Consumption Dynamics During Recessions (with Joe Vavra), Econometrica, 2015. Vol 83, Issue 1, 101-154.
Supplemental AppendixNBER working paper version.  Coverage: Short write-up of the paper at

Measuring How Fiscal Shocks Affect Durable Spending in Recessions and Expansions (with Joe Vavra)(Forthcoming AER Papers and Proceedings 2014)

Border Prices and Retail Prices  (with John Faust, John Rogers and Kai Steverson), Journal of International Economics, 2012. Vol 88, Issue 1, 62-73

What Drives Volatility Persistence in the Foreign Exchange Market? (with Alain Chaboud and Erik Hjalmarsson), Journal of Financial Economics, 2009Vol 94 Issue 2, 192-213

Order Flow and Exchange Rate Dynamics (with Alain ChaboudSergei Chernenko and Jonathan Wright), Journal of International Economics, 2008. Vol 75, Issue 1, 93-109

Working Papers
Resubmitted to the Journal of Political Economy
Coauthor: Joe Vavra 
Brief Summary:  What drives countercyclical dispersion?  Greater volatility of shocks or greater response to shocks of the same size?  Standard data on endogenous outcomes cannot answer this question, but we use confidential BLS micro data in the open economy environment to provide identification.  The data supports responsiveness, not volatility shocks.

Uncertainty Shocks as Second-Moment News Shocks (updated December 2016)
Coauthors: Ian Dew-Becker and Stefano Giglio
Brief Summary: Innovations in realized volatility are associated with recessions, while shocks to volatility expectations are not.

House Prices and Consumer Spending (updated November 2016)
Coauthors: Veronica Guerrieri, Guido Lorenzoni and Joe Vavra
Brief Summary: We show that in many common consumption models, the optimal response of consumption to house price movements is given by a simple sufficient-statistic.  We measure this sufficient-statistic in the data and show it is large.  Realistic calibrations of the model also imply large housing price effects, in contrast to the common perception that theory implies small effects.

Stimulating Housing Markets (updated October 2016)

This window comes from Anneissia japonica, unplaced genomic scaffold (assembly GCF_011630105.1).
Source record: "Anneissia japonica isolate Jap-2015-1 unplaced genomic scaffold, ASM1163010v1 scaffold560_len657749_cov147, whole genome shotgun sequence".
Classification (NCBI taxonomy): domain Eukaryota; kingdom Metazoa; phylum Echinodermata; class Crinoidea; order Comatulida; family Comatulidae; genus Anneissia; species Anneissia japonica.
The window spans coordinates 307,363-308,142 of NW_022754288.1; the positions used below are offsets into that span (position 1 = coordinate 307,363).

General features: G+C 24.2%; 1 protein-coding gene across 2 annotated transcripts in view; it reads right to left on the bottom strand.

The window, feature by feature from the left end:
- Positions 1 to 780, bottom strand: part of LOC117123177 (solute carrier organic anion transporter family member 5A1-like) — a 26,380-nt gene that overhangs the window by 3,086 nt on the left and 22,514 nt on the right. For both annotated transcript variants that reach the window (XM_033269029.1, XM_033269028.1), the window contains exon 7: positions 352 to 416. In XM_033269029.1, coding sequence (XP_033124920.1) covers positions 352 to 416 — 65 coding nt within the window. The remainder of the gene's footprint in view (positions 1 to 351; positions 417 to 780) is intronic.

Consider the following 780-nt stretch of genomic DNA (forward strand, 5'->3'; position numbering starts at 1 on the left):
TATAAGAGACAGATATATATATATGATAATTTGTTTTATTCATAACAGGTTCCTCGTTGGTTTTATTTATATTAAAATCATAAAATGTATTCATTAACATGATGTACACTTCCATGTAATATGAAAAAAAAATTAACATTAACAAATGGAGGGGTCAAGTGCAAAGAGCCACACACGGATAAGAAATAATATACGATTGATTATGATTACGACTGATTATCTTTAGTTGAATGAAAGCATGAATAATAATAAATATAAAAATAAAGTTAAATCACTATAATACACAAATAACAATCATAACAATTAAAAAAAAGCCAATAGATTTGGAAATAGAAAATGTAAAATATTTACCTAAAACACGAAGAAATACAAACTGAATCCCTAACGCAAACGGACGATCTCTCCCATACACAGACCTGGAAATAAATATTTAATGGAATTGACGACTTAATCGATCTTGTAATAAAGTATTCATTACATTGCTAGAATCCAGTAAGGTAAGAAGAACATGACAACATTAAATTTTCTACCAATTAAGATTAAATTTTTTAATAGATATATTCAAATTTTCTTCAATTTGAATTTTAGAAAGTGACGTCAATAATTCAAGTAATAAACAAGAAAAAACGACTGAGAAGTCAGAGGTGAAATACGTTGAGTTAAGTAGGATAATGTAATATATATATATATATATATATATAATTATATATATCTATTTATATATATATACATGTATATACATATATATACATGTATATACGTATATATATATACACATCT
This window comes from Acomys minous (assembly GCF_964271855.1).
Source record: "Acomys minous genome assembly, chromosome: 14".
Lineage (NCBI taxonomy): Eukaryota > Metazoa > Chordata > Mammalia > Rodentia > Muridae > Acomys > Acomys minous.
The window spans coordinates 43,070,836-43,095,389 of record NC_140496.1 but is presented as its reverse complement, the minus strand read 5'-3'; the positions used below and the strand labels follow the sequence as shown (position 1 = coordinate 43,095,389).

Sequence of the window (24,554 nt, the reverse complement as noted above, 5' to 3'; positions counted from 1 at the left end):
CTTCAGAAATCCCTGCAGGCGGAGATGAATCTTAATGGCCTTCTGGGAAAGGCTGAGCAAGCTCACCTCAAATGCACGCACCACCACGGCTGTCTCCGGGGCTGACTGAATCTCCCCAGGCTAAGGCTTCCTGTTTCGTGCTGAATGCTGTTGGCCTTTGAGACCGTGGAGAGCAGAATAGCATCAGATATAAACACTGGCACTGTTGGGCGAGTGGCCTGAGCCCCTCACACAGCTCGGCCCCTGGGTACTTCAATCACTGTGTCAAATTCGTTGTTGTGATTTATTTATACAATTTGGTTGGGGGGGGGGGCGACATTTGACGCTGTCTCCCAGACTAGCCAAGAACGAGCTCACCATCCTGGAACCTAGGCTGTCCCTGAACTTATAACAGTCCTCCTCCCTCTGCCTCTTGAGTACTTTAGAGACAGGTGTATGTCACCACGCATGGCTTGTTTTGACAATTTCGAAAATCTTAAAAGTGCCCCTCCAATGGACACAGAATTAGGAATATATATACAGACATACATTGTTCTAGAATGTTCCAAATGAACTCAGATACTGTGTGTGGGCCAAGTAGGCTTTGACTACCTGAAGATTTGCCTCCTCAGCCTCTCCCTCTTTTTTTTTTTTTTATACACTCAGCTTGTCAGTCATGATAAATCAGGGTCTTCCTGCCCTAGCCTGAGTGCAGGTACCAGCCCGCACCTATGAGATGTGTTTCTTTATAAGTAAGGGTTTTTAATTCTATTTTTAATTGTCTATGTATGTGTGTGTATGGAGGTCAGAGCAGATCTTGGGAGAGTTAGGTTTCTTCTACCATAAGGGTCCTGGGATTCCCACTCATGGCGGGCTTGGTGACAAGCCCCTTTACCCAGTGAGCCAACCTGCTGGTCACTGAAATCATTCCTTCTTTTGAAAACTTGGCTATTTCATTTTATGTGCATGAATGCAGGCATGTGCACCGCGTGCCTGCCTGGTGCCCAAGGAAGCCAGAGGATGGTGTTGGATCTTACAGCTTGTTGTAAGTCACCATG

Coauthors: Nicholas Turner and Eric Zwick
Brief Summary:  This paper studies temporary policy incentives designed to address capital overhang by inducing asset demand from buyers in the private market. Using variation across local geographies in ex ante program exposure and a difference-in-differences design, we find that the First-Time Homebuyer Credit induced a cumulative increase in home sales of at least 382 thousand, or 7.4 percent, nationally. We find little evidence of a sharp reversal in the post period; instead, demand appears to come from several years in the future. The program likely sped the process of reallocating homes from distressed sellers to high value buyers and stabilized house prices.
Coauthor: Joe Vavra
Brief Summary:  We use CPI, PPI and IPP micro data to document how the distribution of price changes varies across time. We document several robust facts across all three data sets, and fitting a simple model to this data implies greater price flexibility during recessions and after large inflation shocks.

Coauthors: Eduardo Engel and Ricardo Caballero

Brief Summary: 

Conventional VAR procedures imply less persistence than there really is when adjustments underlying an aggregate variable are lumpy.  The extent to which persistence is underestimated decreases with the level of aggregation, yet convergence is very slow and the bias is likely to be present for sectoral data in general and, in many cases, for aggregate data as well. We propose procedures to correct for the bias and provide various applications. In one of them we find that the different speeds with which inflation responds to sectoral and aggregate shocks disappears once we correct for the missing dynamics.

Coauthors: Ian Dew-Becker, Konstantin Milbradt, Larry Schmidt and Yuta Takahashi
Brief Summary:   The single strongest predictor of changes in the Fed Funds rate in the period 1982-2007 was the level of the layoff rate (initial unemployment claims divided by total employment). This fact is puzzling from the perspective of standard monetary models because the welfare costs of stabilizing employment fluctuations are small in these models. We argue that these welfare costs are small because standard models do not capture the fact that when people lose their jobs, they tend to experience large, persistent and largely uninsurable income losses. We augment a standard New Keynesian model with labor market feature endogenous firing by firms that is associated with persistent reductions in wages  In our benchmark calibration, welfare may be increased by 1 percent of lifetime consumption when the central bank's policy rule responds to the firing rate. This provides a quantitative rationale for the Federal Reserve's dual mandate.

Brief Summary: I argue that there is a connection between jobless recoveries and the change in the procyclicality of ALP since the mid-1980s.  I argue that a model where firms engage in countercyclical restructuring can jointly account for these two facts.

Works in Progress: 
Stimulating Home Ownership
Student Debt and Life-Cycle Outcomes
Does Firm Ownership Matter for the Business Cycle
Worker Separations and Aggregate Productivity